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Can external signs of trauma guide management?: Lessons learned from suicide bombing attacks in Israel.

BACKGROUND: Following a suicide bombing attack, scores of victims suffering from a combination of blast injury, penetrating injury, and burns are brought to local hospitals.

OBJECTIVE: To identify external signs of trauma that would assist medical crews in recognizing blast lung injury (BLI) and effectively triaging salvageable and nonsalvageable victims.

DESIGN: Retrospective analysis of all 15 suicide bombing attacks that occurred in Israel from April 1994 to August 1997.

SETTING: National survey.

PATIENTS: One hundred fifty-three victims died and 798 were injured as a result of 15 attacks. Medical records were reviewed for external signs of trauma, such as burns and penetrating injuries, and the presence of BLI. Main Outcome Measure The odds ratio for BLI and death.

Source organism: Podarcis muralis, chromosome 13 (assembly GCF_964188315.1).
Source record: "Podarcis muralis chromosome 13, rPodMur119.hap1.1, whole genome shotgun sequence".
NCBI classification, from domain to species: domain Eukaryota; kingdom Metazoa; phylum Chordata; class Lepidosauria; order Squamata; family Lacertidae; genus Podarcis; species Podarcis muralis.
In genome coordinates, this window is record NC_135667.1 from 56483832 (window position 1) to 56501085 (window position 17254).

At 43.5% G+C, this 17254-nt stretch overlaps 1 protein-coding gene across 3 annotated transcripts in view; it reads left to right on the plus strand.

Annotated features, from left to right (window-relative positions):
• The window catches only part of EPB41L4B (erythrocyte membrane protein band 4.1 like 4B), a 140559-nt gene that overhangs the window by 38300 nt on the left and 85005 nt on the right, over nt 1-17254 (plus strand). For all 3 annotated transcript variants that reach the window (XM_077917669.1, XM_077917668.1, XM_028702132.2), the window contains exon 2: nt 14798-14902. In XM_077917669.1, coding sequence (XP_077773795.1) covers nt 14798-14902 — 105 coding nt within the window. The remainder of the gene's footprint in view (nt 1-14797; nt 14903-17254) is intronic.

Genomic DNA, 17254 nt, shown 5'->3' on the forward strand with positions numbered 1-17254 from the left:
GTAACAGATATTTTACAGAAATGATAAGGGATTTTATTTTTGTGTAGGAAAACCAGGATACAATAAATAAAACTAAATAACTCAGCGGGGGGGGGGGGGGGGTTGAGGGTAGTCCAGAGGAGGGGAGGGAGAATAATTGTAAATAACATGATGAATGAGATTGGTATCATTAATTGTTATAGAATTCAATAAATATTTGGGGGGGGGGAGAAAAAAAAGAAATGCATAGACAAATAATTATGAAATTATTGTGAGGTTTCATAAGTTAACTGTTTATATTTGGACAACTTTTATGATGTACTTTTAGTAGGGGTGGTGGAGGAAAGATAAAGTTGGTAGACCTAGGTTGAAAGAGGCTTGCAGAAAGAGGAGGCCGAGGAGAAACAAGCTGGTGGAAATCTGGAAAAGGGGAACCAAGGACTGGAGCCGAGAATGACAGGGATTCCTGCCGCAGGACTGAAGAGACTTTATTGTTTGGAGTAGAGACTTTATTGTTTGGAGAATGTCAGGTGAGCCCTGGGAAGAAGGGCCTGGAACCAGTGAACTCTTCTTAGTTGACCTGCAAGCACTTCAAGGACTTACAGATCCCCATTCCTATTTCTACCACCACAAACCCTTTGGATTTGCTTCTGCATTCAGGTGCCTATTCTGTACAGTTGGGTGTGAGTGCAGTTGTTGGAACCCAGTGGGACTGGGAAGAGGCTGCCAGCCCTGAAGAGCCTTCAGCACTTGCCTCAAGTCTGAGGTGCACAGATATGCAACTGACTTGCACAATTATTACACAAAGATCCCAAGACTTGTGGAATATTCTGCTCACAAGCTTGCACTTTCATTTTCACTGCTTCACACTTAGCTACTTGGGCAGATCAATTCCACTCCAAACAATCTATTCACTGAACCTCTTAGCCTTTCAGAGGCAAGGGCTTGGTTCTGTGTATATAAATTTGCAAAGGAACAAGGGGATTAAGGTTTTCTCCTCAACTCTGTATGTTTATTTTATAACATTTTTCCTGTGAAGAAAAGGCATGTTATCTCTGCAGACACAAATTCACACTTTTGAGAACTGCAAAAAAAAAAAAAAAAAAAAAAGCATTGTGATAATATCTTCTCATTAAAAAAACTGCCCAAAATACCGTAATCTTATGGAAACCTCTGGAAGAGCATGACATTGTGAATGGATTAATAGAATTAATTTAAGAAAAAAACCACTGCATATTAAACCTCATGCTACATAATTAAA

RESULTS: Three settings were targeted: buses, semiconfined spaces, and open spaces. Sixty survivors (7.5%) suffered from BLI, which was more common in buses (37 of 260) than semiconfined spaces (14 of 279) and open spaces (9 of 259) (P<.001). Victims with BLI were more likely to suffer from penetrating injury to the head or torso, burns covering more than 10% of the body surface area, and skull fractures (odds ratios, 4, 11.6, and 55.8, respectively; P<.001). Victims who died at the scene were more likely to suffer from burns, open fractures, and amputations in comparison with survivors (odds ratios, 6.5, 18.6, and 50.1, respectively; P<.001).

CONCLUSIONS: Following a suicide bombing attack, external signs of trauma should be used to triage victims to the appropriate level of care both at the scene and in the hospital. Triage of salvageable and nonsalvageable victims should take into account the presence of amputations, burns, and open fractures.

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